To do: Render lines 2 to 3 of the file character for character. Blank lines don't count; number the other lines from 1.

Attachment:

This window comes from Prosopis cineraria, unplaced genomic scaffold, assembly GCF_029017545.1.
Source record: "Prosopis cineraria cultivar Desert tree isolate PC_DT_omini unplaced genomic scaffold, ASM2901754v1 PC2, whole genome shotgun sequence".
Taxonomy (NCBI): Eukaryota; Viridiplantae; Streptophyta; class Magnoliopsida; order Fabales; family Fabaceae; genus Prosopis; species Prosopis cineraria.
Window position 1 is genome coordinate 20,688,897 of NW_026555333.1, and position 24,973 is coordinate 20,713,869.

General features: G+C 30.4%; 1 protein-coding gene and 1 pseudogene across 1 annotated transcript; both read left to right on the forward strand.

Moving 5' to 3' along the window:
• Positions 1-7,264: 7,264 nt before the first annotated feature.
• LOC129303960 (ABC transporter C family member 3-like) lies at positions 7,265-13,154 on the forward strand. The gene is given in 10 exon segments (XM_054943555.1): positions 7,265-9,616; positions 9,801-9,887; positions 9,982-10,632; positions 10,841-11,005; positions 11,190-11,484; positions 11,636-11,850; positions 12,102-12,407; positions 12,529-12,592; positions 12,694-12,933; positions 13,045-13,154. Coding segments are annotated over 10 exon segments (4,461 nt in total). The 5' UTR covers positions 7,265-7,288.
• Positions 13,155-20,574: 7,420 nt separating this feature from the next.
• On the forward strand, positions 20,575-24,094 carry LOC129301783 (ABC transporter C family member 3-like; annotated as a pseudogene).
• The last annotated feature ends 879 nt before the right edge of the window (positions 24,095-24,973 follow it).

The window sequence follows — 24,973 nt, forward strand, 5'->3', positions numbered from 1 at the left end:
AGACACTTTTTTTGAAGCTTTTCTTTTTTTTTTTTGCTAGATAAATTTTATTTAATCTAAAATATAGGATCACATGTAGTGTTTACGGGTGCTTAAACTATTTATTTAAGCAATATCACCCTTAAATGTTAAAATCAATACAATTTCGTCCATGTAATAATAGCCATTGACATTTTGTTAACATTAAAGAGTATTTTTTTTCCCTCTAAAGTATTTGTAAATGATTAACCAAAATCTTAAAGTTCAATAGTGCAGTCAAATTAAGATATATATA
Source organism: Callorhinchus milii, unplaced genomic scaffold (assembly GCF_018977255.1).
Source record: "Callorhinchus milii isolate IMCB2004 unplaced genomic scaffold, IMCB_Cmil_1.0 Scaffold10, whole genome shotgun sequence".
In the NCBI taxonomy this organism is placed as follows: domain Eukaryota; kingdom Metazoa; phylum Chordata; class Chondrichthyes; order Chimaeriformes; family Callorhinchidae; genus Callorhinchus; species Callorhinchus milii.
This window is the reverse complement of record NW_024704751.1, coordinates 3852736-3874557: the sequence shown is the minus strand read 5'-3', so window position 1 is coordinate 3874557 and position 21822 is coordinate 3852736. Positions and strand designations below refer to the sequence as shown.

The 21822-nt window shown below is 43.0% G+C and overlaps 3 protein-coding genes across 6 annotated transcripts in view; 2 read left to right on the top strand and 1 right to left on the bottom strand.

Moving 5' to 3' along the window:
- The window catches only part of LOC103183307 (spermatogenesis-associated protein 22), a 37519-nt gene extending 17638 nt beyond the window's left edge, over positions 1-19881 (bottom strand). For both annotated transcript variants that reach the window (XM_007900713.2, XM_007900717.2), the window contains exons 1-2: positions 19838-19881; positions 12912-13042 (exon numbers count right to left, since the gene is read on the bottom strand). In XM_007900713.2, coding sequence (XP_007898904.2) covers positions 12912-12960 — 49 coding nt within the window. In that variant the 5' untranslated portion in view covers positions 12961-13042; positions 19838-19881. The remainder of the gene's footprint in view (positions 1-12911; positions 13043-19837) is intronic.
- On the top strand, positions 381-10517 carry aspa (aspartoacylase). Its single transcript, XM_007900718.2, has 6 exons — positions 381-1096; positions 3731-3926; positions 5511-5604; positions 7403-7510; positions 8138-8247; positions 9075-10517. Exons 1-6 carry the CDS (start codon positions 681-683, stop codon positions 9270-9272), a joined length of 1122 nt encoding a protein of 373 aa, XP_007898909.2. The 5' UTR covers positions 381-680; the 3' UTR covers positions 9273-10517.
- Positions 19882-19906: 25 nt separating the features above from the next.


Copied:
Source record: "Prosopis cineraria cultivar Desert tree isolate PC_DT_omini unplaced genomic scaffold, ASM2901754v1 PC2, whole genome shotgun sequence".
Taxonomy (NCBI): Eukaryota; Viridiplantae; Streptophyta; class Magnoliopsida; order Fabales; family Fabaceae; genus Prosopis; species Prosopis cineraria.